Who Hijacked Our Country

Sunday, December 14, 2008

Healing the Rift Between Labor Unions and Environmentalists

Over the last few decades, one of the Right’s favorite divide-and-conquer tactics has been to drive a wedge between labor groups and environmentalists.

This phony Either/Or dilemma — you can have a job OR you can protect the environment — is just that: phonier than a $3 bill. Rightwing think tankers and smoke-and-mirrors artists have been promoting this myth since the 1970s.

But labor unions and the Green movement were working together at the recent U.N. climate conference in Poznan, Poland. Both groups were pushing for renewable energy as the answer to global warming and the economic meltdown.

About 25 American union representatives were at the conference, representing workers from the steel, electrical, transit and service industries, among others.

David Foster is the executive director of the Blue Green Alliance, a coalition that includes the United Steelworkers Union and the Sierra Club. He said: “There is a very wide cross-section of American unions that reflects the growing engagement of American unions' support of climate change policies. There's a power in the joint vision that we just don't have functioning on our own.”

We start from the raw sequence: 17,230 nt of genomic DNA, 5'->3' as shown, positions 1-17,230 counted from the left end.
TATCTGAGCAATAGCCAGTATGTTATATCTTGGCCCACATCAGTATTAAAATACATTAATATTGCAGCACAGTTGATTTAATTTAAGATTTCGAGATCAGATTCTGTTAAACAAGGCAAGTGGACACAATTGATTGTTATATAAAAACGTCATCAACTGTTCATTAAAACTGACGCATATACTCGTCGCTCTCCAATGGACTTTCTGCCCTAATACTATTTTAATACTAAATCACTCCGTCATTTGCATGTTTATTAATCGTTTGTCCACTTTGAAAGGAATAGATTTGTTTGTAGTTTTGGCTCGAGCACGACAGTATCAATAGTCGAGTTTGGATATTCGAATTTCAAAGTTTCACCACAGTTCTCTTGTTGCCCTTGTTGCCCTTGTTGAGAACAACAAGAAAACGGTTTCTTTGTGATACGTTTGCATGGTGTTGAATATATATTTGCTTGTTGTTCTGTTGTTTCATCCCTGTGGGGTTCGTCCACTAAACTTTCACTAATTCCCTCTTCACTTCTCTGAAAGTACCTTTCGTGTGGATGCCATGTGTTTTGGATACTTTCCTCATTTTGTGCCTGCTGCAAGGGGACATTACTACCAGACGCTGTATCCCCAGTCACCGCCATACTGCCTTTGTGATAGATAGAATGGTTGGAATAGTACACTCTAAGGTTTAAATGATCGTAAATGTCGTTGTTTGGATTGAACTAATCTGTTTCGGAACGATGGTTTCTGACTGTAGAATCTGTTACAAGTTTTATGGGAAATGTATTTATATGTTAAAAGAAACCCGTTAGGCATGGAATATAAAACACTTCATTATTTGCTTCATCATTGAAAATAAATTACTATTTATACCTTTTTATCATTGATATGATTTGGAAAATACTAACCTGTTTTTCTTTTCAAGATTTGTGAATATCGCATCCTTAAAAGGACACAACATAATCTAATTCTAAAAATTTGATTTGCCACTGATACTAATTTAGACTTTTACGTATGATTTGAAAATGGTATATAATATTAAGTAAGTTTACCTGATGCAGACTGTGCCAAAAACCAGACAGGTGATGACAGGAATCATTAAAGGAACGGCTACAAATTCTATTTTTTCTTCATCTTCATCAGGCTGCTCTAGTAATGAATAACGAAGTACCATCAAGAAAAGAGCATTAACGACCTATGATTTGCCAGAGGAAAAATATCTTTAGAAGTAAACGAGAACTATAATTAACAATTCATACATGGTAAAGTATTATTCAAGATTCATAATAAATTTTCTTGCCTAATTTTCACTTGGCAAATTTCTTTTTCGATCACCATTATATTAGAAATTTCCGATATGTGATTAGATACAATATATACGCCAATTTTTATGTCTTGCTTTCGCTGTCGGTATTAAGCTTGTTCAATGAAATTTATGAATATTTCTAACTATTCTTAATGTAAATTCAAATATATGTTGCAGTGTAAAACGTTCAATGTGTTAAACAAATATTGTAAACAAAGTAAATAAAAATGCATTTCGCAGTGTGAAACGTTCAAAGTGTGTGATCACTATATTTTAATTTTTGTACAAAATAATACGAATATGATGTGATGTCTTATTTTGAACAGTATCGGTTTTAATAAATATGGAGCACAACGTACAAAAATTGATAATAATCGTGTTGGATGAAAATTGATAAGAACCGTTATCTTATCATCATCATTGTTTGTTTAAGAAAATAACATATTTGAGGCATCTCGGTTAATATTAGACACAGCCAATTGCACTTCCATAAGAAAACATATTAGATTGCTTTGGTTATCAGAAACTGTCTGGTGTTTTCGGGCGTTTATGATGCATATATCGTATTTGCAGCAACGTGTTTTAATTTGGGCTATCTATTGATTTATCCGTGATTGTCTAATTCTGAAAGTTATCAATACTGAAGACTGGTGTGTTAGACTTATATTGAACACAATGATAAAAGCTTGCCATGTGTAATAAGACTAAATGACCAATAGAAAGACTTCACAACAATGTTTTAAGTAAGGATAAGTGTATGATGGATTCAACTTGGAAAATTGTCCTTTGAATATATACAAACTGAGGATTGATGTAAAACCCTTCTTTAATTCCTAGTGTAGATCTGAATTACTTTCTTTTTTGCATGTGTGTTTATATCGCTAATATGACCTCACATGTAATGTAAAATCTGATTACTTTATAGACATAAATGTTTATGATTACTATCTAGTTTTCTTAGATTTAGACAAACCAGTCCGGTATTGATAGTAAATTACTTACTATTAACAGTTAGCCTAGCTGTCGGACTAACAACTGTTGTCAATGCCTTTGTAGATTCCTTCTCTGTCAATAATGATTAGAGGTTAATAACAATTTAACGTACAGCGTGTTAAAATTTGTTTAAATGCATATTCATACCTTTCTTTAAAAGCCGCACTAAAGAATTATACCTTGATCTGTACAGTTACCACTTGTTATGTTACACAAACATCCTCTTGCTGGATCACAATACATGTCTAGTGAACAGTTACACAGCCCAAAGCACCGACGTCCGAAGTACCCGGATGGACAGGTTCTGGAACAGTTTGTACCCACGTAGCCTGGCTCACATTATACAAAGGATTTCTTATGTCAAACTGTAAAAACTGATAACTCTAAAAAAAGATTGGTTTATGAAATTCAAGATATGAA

Workers’ rights and environmental protection have both taken some devastating hits over the past eight years (and the Hit Man hasn’t even left office yet).

David Hawkins, of the Natural Resources Defense Council, talked about the rightwing effort to maintain that fake “jobs OR the environment” dilemma: “They keep on shouting that scare campaign at every opportunity they get. An alliance is a powerful way of sending the message that you can have both.”

The Sierra Club is fighting for stronger whistleblower protections for workers who speak out against safety or environmental violations. And the Employee Free Choice Act is strongly endorsed by the Natural Resources Defense Council and the Sierra Club.

(Don’t listen to the rightwing droolbags. Here are the facts about the Employee Free Choice Act.)

Robert Baugh, chairman of the AFL-CIO energy task force, said there are still “some differences” with environmental groups, but “we also have a lot of common interests.”

He also said: “The climate crisis and a new energy policy is an opportunity for our country to actually have a strategy about the environment, about manufacturing. We think that by addressing the environmental crisis, we actually can have the opportunity to create good, green jobs.”